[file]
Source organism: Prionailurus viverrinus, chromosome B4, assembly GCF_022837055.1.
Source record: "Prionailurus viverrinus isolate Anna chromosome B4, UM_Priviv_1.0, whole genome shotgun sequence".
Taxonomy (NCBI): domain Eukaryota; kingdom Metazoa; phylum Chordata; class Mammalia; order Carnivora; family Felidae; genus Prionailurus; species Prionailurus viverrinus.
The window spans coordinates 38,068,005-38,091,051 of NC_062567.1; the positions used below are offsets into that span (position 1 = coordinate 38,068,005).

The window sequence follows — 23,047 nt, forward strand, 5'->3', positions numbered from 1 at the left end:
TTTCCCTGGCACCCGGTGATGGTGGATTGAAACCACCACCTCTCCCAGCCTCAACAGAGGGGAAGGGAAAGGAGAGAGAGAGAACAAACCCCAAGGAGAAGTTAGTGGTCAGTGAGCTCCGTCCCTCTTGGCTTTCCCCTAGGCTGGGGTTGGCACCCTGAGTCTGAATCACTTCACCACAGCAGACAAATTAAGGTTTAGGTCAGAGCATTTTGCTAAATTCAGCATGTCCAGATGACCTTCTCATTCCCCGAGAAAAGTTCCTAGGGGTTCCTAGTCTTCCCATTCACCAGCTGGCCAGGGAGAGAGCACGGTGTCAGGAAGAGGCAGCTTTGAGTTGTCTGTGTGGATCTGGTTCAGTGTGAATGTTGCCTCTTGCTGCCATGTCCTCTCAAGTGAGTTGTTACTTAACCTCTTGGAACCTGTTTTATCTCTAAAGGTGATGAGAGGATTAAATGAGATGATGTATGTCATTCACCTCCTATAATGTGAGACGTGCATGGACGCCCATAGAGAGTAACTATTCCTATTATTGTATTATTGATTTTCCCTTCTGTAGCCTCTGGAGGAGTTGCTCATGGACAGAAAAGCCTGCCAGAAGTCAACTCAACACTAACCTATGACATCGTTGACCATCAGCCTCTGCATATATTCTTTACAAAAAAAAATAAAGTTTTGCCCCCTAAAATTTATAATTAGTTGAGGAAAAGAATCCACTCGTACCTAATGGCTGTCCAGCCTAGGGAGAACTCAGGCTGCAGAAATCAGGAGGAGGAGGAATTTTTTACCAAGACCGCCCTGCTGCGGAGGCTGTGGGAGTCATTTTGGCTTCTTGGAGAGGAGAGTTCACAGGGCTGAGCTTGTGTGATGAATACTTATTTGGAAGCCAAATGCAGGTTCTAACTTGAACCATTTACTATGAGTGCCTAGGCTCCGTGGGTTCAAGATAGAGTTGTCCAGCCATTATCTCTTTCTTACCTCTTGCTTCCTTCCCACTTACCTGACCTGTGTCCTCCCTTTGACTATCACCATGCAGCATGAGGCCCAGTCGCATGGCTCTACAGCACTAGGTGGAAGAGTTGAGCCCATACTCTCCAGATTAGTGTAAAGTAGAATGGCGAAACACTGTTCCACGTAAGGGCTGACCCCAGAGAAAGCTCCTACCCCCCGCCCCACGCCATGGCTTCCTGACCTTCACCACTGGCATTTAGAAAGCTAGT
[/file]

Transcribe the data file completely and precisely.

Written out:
Source organism: Prionailurus viverrinus, chromosome B4, assembly GCF_022837055.1.
Source record: "Prionailurus viverrinus isolate Anna chromosome B4, UM_Priviv_1.0, whole genome shotgun sequence".
Taxonomy (NCBI): domain Eukaryota; kingdom Metazoa; phylum Chordata; class Mammalia; order Carnivora; family Felidae; genus Prionailurus; species Prionailurus viverrinus.
The window spans coordinates 38,068,005-38,091,051 of NC_062567.1; the positions used below are offsets into that span (position 1 = coordinate 38,068,005).

The window sequence follows — 23,047 nt, forward strand, 5'->3', positions numbered from 1 at the left end:
TTTCCCTGGCACCCGGTGATGGTGGATTGAAACCACCACCTCTCCCAGCCTCAACAGAGGGGAAGGGAAAGGAGAGAGAGAGAACAAACCCCAAGGAGAAGTTAGTGGTCAGTGAGCTCCGTCCCTCTTGGCTTTCCCCTAGGCTGGGGTTGGCACCCTGAGTCTGAATCACTTCACCACAGCAGACAAATTAAGGTTTAGGTCAGAGCATTTTGCTAAATTCAGCATGTCCAGATGACCTTCTCATTCCCCGAGAAAAGTTCCTAGGGGTTCCTAGTCTTCCCATTCACCAGCTGGCCAGGGAGAGAGCACGGTGTCAGGAAGAGGCAGCTTTGAGTTGTCTGTGTGGATCTGGTTCAGTGTGAATGTTGCCTCTTGCTGCCATGTCCTCTCAAGTGAGTTGTTACTTAACCTCTTGGAACCTGTTTTATCTCTAAAGGTGATGAGAGGATTAAATGAGATGATGTATGTCATTCACCTCCTATAATGTGAGACGTGCATGGACGCCCATAGAGAGTAACTATTCCTATTATTGTATTATTGATTTTCCCTTCTGTAGCCTCTGGAGGAGTTGCTCATGGACAGAAAAGCCTGCCAGAAGTCAACTCAACACTAACCTATGACATCGTTGACCATCAGCCTCTGCATATATTCTTTACAAAAAAAAATAAAGTTTTGCCCCCTAAAATTTATAATTAGTTGAGGAAAAGAATCCACTCGTACCTAATGGCTGTCCAGCCTAGGGAGAACTCAGGCTGCAGAAATCAGGAGGAGGAGGAATTTTTTACCAAGACCGCCCTGCTGCGGAGGCTGTGGGAGTCATTTTGGCTTCTTGGAGAGGAGAGTTCACAGGGCTGAGCTTGTGTGATGAATACTTATTTGGAAGCCAAATGCAGGTTCTAACTTGAACCATTTACTATGAGTGCCTAGGCTCCGTGGGTTCAAGATAGAGTTGTCCAGCCATTATCTCTTTCTTACCTCTTGCTTCCTTCCCACTTACCTGACCTGTGTCCTCCCTTTGACTATCACCATGCAGCATGAGGCCCAGTCGCATGGCTCTACAGCACTAGGTGGAAGAGTTGAGCCCATACTCTCCAGATTAGTGTAAAGTAGAATGGCGAAACACTGTTCCACGTAAGGGCTGACCCCAGAGAAAGCTCCTACCCCCCGCCCCACGCCATGGCTTCCTGACCTTCACCACTGGCATTTAGAAAGCTAGT